by Carol Harvey in consultation with Mesha Irizarry
San Franciscans working from 2004 to 2013 to keep tasers out of SFPD officers’ hands as they “talk down” people in public crisis are today celebrating SFPD Chief Greg Suhr’s Wednesday, April 10, decision to drop his “less lethal” taser proposal for San Francisco cops.
Said Coalition on Homelessness’ Lisa Marie Alatorre, “We are super-thrilled at the decision made at last night’s (Police) Commission meeting to withdraw the proposal for tasers for SFPD Crisis Intervention Teams.”
In her Thursday, April 11, Chronicle article, “Police Chief Greg Suhr Drops Stun Gun Plan,” Vivian Ho quoted Suhr. “Constraints put on the officers” by citizen suggestions “are so onerous” “they would be reticent to use the tasers at all. Limitations on the pilot program suggested by the public would have been more harmful than helpful.”
ABC Local’s Heather Ishimaru and Amy Hollyfield reported: “Suhr says the constraints … included everything from young people, old people, people in crisis, the mentally ill, wet people and people near roadways. Officers pausing to consider all this might put them and the public more at risk.”
Ho quoted Suhr: “I still feel that we have a moral obligation to afford our officers something less lethal than a gun,” he said. “I am still mystified, frankly, that we couldn’t seem to make those who don’t understand understand that we were asking for something short of a firearm.”
“Those who don’t understand” believe “something short of a firearm” should be Crisis Intervention Team Training, proved by de-escalation experts to be highly effective over weapons, lethal or nonlethal. South Station Officer Mary Godfrey’s July 2012 shooting of Pralith Pralourng, a mentally ill man who cut a co-worker – non-fatally – precipitated Suhr’s taser proposal. During a recent Tenderloin community forum, trainer Laura Guzman demonstrated steps illustrating that talking down someone wielding a gun or a knife “is very do-able.”
Idriss Stelley Foundation Program Director Jeremy Miller affirmed: “Chief Suhr made the right decision. But the true decision wasn’t whether to request issuance of tasers to police officers but whether he could get away with abjectly defying the will of the people of San Francisco, not to mention statistics, logic, ethics, current jurisprudence and economics.
“As regards that petty, resentful man,” Police Officer Association head Gary Delagnes’ statement that “the continual liberal nonsense spewed by some police commissioners” is “causing more deaths” because they don’t subscribe to tasers “like virtually every other city in America” is astounding and unfounded. The Police Commission should be commended for engaging this issue seriously in a manner that befits their political responsibility. Tasers torture and kill. They are unaccountable weapons for unaccountable officers.
“But it was the people of San Francisco who forced Suhr’s hand, not the commission. This should be celebrated,” he insisted.
Said Mesha Irizarry, police brutality expert whose son was shot by cops 48 times during a mental breakdown in 2001, “the power of people” and “grassroots action” won this [decade-long] battle against tasers.”
Past taser history
In 2004, under Chief Heather Fong, an officer agreed to be tasered before San Francisco police commissioners. A no-taser task force headed by Ella Baker Center, Idriss Stelley Foundation and Northern California ACLU soon convinced the San Francisco Police Commission to shelve plans to buy tasers.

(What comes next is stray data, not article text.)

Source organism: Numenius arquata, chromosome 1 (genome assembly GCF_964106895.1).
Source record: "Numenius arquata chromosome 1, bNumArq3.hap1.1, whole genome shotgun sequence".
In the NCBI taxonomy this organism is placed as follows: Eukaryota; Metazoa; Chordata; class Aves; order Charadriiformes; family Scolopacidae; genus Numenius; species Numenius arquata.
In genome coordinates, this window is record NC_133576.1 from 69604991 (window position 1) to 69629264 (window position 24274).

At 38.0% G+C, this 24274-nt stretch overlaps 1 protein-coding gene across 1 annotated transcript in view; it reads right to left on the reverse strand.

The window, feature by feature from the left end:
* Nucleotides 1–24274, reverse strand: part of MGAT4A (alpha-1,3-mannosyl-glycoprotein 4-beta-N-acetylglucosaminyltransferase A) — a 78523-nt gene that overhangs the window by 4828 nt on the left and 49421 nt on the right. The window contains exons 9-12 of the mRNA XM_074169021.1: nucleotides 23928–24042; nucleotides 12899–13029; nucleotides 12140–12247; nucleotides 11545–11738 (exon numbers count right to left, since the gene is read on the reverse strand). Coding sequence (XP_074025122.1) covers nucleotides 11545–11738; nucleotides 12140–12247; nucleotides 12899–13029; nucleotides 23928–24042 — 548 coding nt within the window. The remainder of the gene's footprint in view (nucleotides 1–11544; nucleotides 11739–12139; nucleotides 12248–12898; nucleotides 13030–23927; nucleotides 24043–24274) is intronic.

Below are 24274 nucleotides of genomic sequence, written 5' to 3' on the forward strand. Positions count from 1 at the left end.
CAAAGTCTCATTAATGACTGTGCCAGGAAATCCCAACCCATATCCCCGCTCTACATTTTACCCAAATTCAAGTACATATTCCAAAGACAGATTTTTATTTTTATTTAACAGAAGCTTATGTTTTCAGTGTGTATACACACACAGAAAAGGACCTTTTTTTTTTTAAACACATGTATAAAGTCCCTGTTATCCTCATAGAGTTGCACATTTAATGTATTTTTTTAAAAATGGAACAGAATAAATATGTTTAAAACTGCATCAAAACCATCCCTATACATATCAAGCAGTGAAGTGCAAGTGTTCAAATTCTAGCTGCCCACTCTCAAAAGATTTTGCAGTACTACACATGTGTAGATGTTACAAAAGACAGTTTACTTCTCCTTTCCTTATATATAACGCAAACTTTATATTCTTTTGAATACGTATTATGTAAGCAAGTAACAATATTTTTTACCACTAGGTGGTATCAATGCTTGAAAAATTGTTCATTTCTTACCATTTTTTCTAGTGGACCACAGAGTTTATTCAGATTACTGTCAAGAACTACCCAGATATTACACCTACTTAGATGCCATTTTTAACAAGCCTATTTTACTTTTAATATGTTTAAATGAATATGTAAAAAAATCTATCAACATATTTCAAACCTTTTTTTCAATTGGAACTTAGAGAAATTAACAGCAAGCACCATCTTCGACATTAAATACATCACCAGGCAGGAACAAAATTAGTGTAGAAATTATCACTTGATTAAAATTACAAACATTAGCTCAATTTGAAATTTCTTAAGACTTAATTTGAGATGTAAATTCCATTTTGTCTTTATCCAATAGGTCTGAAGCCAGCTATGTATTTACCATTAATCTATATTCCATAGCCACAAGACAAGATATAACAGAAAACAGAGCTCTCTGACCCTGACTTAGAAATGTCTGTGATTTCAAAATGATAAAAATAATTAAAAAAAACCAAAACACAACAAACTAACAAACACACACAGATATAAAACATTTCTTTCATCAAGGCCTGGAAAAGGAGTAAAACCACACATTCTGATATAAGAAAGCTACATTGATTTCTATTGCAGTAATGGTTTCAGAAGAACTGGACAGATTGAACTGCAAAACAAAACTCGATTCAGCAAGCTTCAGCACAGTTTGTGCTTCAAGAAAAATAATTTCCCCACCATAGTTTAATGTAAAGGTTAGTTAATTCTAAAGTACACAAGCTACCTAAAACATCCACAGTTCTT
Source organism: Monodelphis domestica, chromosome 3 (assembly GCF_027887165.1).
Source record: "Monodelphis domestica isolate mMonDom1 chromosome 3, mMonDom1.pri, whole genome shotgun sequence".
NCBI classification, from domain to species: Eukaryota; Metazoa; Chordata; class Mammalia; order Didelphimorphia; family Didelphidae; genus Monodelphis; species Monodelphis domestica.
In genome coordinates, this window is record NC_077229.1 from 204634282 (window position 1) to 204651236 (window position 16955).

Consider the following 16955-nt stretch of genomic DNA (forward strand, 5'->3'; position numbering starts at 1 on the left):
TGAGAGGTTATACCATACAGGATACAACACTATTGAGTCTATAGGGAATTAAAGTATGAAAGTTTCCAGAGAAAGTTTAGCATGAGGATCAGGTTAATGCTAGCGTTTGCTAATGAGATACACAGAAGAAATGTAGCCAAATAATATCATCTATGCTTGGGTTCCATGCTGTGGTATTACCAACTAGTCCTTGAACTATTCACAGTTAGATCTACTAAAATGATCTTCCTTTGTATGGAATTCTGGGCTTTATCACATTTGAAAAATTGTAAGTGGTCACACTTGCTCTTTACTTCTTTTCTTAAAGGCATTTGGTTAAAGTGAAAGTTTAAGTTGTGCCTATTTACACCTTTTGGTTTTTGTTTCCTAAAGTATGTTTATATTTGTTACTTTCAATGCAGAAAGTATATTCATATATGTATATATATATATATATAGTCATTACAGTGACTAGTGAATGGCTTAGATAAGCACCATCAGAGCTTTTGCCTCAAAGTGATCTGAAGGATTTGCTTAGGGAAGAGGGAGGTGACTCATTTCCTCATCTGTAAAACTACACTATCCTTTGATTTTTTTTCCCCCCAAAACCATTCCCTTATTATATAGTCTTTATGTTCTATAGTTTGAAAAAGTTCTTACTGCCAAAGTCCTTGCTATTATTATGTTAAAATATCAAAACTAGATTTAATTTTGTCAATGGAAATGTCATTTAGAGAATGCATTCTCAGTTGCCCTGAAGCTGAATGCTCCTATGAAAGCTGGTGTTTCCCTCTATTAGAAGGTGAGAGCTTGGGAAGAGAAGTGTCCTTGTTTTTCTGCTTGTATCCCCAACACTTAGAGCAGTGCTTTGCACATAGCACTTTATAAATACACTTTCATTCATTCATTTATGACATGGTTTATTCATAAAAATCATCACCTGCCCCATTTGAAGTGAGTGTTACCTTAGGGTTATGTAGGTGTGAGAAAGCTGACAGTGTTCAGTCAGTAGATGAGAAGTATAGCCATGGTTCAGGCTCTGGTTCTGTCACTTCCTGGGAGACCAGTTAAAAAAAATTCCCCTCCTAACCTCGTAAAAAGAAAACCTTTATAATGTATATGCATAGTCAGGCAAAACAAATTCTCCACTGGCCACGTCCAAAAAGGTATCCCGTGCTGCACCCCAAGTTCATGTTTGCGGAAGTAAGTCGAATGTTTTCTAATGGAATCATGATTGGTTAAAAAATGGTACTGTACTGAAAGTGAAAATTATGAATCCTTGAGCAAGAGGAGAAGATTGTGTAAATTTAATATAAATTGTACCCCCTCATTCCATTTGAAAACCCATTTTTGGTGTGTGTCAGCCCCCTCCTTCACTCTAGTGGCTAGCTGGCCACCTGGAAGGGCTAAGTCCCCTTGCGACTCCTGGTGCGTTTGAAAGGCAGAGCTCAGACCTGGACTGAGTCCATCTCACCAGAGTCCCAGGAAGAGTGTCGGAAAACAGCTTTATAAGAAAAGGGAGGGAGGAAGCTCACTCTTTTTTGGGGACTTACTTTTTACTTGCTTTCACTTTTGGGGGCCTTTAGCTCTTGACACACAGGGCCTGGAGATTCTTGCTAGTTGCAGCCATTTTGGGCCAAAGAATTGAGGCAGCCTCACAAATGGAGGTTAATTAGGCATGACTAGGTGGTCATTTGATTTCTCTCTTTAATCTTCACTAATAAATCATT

Next, George Gascón pushed for the stun guns he introduced as Mesa, Arizona, chief. According to Irizarry, Gascon’s review of five years of officer-involved shootings concluded tasers could have saved one third of the victims.
Angela Chan and Petra DeJesus convinced fellow police commissioners they needed more research time. On Feb. 17, 2010, they voted against adopting tasers.
Interim Chief Jeff Godown re-introduced the taser push.
On Feb. 23, 2011 the commission voted 6 to 1 on a resolution authorizing the chief of police and two police commissioners “to develop a proposal” to modify “DGO [Department General Order] 5.01, ‘use of force’ and DGO 10.02, ‘equipment,’” “investigate and evaluate Conducted Energy Devices [tasers] and all other less lethal weapons” and, finally, “recommend a proposal for a pilot deployment program.” This was to be done “in consultation with communities of color, mental health professionals, LGBT and other key segments of the community.”
Recent taser history – building blocks one by one
The current debate began Aug. 1, 2012, when commission meeting public commenters rebuffed Chief Suhr’s taser re-proposal. The Idriss Stelley Foundation and the Coalition on Homelessness formed anti-taser, pro-CIT (Crisis Intervention Team) groups, later to be joined by Hospitality House, San Francisco Mental Health Association, Gray Panthers, Poor Magazine, CUAV (Community United Against Violence), San Francisco Bay View newspaper, Officers for Justice and many other groups.
In its Oct. 17, 2012, meeting at the Sixth Street South of Market Recreation Center to fulfill its Feb. 23, 2011, resolution to reach out to communities of color, mental health professionals, LGBT and other key segments of the community,” the Police Commission planned three community forums, all cancelled without notice.
In 2013, Chief Suhr and the commission resurrected the forums, which were held Jan. 22 in the Fillmore District’s Hamilton Recreation Center, Feb. 4 in the Richmond District’s Scottish Rite Center, and Feb. 11 at the Bayview Opera House. Community response was overwhelmingly anti-taser.
The anti-taser, pro-CIT group collected 24 letters against tasers from the mental health community.